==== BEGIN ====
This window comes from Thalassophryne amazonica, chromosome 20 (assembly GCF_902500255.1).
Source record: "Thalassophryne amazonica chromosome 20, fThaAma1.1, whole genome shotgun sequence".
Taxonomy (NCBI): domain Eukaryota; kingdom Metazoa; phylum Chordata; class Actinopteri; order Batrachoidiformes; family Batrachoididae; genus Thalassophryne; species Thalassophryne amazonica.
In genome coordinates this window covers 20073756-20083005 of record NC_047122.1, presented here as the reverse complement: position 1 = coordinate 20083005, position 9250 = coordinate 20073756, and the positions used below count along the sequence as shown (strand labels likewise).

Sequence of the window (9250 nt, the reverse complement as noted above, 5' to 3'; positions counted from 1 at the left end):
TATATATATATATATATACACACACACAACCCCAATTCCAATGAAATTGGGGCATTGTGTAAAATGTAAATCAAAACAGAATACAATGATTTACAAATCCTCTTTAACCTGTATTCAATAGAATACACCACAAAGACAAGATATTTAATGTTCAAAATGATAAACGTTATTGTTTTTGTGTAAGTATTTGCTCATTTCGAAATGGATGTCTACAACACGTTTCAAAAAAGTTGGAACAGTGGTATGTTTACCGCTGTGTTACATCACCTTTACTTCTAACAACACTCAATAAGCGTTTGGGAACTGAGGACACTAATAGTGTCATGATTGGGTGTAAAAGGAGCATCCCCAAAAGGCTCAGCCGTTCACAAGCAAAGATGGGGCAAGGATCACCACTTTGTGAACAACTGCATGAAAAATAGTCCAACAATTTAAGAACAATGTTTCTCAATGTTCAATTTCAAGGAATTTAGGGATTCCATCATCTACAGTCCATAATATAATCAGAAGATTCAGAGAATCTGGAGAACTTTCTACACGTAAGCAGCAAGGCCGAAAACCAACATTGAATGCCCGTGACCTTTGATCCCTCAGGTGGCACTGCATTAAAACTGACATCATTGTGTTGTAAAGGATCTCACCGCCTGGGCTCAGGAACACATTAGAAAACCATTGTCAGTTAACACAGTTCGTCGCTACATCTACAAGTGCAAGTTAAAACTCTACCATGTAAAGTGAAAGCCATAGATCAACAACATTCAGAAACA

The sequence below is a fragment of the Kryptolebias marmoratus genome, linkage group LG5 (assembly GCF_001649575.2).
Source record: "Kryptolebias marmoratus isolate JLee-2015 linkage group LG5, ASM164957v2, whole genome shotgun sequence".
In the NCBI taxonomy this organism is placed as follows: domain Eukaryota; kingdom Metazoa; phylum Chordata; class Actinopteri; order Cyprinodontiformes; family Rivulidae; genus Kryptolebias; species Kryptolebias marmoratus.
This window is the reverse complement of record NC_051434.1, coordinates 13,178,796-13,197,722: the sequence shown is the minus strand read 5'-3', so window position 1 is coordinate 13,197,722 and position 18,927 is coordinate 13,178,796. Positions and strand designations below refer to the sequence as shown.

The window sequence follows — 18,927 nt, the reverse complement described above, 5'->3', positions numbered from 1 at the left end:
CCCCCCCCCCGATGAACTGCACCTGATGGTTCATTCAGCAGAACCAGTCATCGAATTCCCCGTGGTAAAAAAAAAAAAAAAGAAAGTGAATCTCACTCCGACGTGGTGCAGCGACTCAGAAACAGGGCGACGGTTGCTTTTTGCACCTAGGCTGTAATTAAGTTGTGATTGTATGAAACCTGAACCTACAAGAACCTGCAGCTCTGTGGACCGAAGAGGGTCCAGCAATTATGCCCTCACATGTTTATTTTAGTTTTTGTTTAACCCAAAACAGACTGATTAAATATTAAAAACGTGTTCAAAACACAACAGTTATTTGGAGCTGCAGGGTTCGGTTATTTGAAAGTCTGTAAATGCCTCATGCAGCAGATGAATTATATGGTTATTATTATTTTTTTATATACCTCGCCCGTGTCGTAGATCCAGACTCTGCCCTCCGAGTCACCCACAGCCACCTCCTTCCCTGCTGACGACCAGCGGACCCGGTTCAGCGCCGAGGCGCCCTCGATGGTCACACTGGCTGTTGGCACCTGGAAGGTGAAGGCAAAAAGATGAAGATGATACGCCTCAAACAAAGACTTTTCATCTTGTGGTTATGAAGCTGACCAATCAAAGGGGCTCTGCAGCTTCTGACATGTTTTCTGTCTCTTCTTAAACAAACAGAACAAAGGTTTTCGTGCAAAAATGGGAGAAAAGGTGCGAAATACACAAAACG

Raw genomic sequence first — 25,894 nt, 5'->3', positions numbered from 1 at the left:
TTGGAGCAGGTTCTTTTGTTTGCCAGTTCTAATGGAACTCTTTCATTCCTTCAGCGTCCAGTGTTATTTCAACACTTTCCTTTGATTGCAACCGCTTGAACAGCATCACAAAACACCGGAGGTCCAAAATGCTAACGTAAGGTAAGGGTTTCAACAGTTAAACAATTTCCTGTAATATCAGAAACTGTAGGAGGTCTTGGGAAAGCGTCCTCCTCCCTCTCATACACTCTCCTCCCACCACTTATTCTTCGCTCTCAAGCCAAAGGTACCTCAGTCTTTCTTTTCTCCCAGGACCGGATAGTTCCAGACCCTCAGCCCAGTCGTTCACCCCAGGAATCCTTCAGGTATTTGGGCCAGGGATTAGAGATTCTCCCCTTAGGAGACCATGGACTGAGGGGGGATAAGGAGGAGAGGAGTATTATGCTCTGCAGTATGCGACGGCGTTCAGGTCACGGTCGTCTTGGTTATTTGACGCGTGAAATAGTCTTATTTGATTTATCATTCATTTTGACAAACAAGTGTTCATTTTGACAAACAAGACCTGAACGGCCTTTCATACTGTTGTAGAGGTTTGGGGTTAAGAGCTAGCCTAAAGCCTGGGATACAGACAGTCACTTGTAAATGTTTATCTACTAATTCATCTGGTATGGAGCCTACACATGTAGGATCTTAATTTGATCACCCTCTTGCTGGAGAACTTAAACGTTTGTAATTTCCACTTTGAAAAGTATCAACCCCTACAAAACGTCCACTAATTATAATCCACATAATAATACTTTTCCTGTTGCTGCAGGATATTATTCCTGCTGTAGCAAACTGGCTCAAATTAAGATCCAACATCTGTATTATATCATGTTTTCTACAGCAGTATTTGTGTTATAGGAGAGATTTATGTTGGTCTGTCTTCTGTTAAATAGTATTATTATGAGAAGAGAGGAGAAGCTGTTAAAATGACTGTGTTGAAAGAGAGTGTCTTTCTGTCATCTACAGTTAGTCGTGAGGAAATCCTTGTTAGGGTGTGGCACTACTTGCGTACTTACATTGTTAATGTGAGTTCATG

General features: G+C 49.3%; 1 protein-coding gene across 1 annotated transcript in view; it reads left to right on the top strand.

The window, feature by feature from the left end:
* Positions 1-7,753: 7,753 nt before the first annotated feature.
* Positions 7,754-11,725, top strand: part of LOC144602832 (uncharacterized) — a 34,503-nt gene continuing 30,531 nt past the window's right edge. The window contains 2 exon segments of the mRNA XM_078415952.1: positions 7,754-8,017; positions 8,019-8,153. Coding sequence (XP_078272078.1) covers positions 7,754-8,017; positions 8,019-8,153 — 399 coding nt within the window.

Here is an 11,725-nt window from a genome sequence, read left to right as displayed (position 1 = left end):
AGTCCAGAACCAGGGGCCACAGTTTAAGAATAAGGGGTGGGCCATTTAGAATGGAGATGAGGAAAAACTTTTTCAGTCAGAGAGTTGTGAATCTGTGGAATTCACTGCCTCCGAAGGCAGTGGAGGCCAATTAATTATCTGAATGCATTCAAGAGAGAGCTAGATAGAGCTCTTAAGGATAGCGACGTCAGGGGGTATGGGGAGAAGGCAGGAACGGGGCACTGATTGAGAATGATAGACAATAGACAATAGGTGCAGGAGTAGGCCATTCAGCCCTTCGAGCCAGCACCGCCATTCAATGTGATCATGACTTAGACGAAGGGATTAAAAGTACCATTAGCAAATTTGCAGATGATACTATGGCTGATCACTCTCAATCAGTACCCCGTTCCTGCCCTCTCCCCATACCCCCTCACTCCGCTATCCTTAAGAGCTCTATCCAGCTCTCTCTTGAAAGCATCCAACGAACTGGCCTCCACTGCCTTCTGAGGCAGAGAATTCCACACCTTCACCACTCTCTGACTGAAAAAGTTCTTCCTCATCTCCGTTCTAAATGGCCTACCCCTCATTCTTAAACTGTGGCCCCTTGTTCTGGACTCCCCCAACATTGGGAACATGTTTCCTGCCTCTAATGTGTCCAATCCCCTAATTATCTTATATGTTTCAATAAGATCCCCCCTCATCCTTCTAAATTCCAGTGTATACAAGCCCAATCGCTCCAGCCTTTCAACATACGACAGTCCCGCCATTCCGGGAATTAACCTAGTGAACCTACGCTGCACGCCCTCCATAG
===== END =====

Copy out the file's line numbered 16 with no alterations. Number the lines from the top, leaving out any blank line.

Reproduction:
The window, feature by feature from the left end: